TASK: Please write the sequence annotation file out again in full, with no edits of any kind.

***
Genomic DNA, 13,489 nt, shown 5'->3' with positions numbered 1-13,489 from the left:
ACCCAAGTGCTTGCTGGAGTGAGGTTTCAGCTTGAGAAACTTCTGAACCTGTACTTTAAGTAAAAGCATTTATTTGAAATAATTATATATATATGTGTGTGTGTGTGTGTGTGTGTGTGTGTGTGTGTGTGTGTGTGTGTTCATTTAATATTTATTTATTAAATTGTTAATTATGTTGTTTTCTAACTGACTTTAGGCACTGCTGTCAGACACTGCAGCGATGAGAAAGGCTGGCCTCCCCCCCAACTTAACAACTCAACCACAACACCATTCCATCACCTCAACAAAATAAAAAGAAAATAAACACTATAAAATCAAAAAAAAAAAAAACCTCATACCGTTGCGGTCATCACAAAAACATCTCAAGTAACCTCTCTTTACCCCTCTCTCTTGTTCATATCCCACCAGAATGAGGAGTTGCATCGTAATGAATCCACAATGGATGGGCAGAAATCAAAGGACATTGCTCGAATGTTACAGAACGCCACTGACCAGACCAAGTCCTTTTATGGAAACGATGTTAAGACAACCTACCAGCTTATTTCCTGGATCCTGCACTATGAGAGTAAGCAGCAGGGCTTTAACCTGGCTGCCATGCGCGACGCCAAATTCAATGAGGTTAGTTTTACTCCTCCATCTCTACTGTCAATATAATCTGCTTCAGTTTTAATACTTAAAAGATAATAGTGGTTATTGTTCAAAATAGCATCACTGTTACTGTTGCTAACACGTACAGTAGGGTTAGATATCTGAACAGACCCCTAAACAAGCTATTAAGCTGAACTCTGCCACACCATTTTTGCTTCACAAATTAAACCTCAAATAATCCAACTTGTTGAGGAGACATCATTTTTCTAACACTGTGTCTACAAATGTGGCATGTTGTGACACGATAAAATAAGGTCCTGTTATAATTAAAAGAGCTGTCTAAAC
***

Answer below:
Genomic DNA, 13,489 nt, shown 5'->3' with positions numbered 1-13,489 from the left:
ACCCAAGTGCTTGCTGGAGTGAGGTTTCAGCTTGAGAAACTTCTGAACCTGTACTTTAAGTAAAAGCATTTATTTGAAATAATTATATATATATGTGTGTGTGTGTGTGTGTGTGTGTGTGTGTGTGTGTGTGTGTGTGTTCATTTAATATTTATTTATTAAATTGTTAATTATGTTGTTTTCTAACTGACTTTAGGCACTGCTGTCAGACACTGCAGCGATGAGAAAGGCTGGCCTCCCCCCCAACTTAACAACTCAACCACAACACCATTCCATCACCTCAACAAAATAAAAAGAAAATAAACACTATAAAATCAAAAAAAAAAAAAACCTCATACCGTTGCGGTCATCACAAAAACATCTCAAGTAACCTCTCTTTACCCCTCTCTCTTGTTCATATCCCACCAGAATGAGGAGTTGCATCGTAATGAATCCACAATGGATGGGCAGAAATCAAAGGACATTGCTCGAATGTTACAGAACGCCACTGACCAGACCAAGTCCTTTTATGGAAACGATGTTAAGACAACCTACCAGCTTATTTCCTGGATCCTGCACTATGAGAGTAAGCAGCAGGGCTTTAACCTGGCTGCCATGCGCGACGCCAAATTCAATGAGGTTAGTTTTACTCCTCCATCTCTACTGTCAATATAATCTGCTTCAGTTTTAATACTTAAAAGATAATAGTGGTTATTGTTCAAAATAGCATCACTGTTACTGTTGCTAACACGTACAGTAGGGTTAGATATCTGAACAGACCCCTAAACAAGCTATTAAGCTGAACTCTGCCACACCATTTTTGCTTCACAAATTAAACCTCAAATAATCCAACTTGTTGAGGAGACATCATTTTTCTAACACTGTGTCTACAAATGTGGCATGTTGTGACACGATAAAATAAGGTCCTGTTATAATTAAAAGAGCTGTCTAAAC